Tag Archives: crime

Review of KINDLE Ebook #Willnot by James Sallis #buddyread #bookreview #bookblog #bookblogger

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My book blogging friend Emma Littlefield and I decided to teamread a book recommended by the other – and as James Sallis is a favourite author of Emma’s, we started off by reading Willnot.

Did you pick this book up thinking it was going to be a murder mystery?
No. I wasn’t sure quite what to expect. Having read quite a few Sallis books now, one thing I like about his stories is that they never quite end up where I think they might. A number of his trilogies have detectives or private investigators as central characters and they do investigate murders but it’s never the be all and end all of everything. Sometimes, they don’t even get solved. It’s more about the journey’s the characters take and that’s what I like.

Is this book a classic example of James Sallis’s writing?
Yes, I would say so. I always end up describing it to people as quite sparse as there isn’t a word wasted. Some people I’ve recommend him to say that nothing happens in the books but I disagree, I think a lot happens to the characters it’s just it tends to be small things that build up to big changes.

When you finished the book were you elated and blown away, or just the tiniest bit disappointed?
I was very happy. The last Sallis book I read (The Killer is Dying) is actually the first one I haven’t enjoyed and I was a bit worried I had burnt out on the author. I was also a bit worried that he’d lost his writing way. This had all the elements I love in his work and, while it wasn’t the best of the books I’ve read, it was by no means the worst. Content is maybe the best way to describe it.

How does this rate alongside other books by this author?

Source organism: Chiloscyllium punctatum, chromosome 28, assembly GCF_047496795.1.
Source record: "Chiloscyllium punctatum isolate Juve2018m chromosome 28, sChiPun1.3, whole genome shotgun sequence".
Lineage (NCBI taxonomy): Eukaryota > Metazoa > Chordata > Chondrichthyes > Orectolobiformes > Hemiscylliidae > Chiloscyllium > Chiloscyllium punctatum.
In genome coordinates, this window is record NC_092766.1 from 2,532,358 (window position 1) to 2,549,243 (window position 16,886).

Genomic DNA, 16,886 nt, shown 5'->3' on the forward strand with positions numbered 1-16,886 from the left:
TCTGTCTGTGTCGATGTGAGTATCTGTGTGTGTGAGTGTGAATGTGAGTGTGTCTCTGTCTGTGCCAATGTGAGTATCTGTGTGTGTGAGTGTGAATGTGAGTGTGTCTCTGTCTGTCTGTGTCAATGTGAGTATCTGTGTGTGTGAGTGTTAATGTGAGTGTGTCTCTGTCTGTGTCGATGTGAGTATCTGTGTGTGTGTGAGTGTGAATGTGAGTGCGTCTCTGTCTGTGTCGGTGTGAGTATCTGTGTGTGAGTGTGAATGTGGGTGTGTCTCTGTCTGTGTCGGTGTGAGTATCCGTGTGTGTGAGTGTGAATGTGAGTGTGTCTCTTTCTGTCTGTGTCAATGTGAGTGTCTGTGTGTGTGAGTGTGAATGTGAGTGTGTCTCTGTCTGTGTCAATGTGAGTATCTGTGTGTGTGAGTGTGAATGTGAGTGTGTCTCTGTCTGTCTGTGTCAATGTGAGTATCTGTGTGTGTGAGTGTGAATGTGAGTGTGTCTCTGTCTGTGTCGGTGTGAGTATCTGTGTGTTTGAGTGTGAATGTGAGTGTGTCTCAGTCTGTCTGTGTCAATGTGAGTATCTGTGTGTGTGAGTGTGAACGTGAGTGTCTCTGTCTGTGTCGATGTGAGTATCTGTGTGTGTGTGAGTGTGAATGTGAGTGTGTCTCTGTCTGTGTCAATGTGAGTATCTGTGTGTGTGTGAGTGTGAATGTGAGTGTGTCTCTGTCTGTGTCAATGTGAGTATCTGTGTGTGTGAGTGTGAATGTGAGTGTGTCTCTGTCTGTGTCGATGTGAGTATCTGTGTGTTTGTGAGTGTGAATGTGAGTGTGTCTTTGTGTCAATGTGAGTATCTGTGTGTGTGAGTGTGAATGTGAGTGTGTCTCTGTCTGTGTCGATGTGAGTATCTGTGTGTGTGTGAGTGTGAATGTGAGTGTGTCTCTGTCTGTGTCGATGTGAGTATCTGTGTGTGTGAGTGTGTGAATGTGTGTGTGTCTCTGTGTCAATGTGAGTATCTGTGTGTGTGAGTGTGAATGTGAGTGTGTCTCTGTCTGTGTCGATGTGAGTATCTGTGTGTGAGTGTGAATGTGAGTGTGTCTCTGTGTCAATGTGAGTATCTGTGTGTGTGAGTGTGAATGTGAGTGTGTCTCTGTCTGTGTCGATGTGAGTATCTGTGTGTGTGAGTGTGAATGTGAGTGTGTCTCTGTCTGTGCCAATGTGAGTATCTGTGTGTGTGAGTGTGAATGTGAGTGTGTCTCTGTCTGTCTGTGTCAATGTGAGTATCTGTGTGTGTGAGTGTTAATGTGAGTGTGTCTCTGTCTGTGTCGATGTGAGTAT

I would say it’s probably right in the middle (maybe high middle). My favourite books are Drive and Driven and his Turner Trilogy because I just feel in love with his characters in these books.

As you can see from her answers, Emma is a thoughtful, intelligent reader whose opinions I value – you can pop over to her blog here to read her questions to me along with her review of Willnot. And here is my review…

In the woods outside the town of Willnot, the remains of several people have suddenly been discovered, unnerving the community and unsettling Hale, the town’s all-purpose general practitioner, surgeon, and town conscience. At the same time, Bobby Lowndes–his military records disappeared, being followed by the FBI–mysteriously reappears in his hometown, at Hale’s door. Over the ensuing months, the daily dramas Hale faces as he tends to his town and to his partner, Richard, collide with the inexplicable vagaries of life in Willnot.

I love the writing style. Sallis builds up a vivid picture of daily life in this small, US community with a wealth of everyday occurrences, delivering them with pace and a vividness that pulled me into the book. Hale, his protagonist, is a thoroughly nice chap who is one of those lynchpins that all communities need. His duties as the town’s doctor, surgeon and coroner put him right in the centre of all the major events in Willnot in a manner that appears completely unforced and realistic.

Sallis’s smooth, accomplished prose has a lovely rhythm that evokes Hale’s character and the setting without ever putting a foot wrong – there is so much about this book that is an absolute delight… However, if you’re sensing a but – you’d be right. My quibble isn’t with the writing, or the characterisation, or even the plot progression and storyline – all that works beautifully. What wrongfooted me was after reading the blurb, I was expecting a murder mystery – a whodunit where this busy, responsible man takes it upon himself to solve the puzzle of those bodies discovered right at the beginning of the story and clearly rock the small town, where daily life is generally quieter and more peaceful.

But that wasn’t where the focus or impact of this story lay – and while appreciating all the strengths that I’ve already enumerated about this book, I kept turning the pages, waiting for the denouement and drama surrounding this mystery. Or any mystery… While there is some drama and an unexpected shooting, the overall plot didn’t seem to be about that at all, which is absolutely fine – apart for my expectations.

Would I read another James Sallis novel? Oh yes – he’s evidently a fine writer and I really enjoyed being introduced to him – thank you, Emma!
8/10

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Review of KINDLE Ebook A Pair of Docks – Book 1 of the Derivatives of Displacement by Jennifer Ellis

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I’ll be honest – I’m not quite sure how this book ended up on my Kindle. I have a hunch Himself bought it, but however it got there, I’m really pleased it did.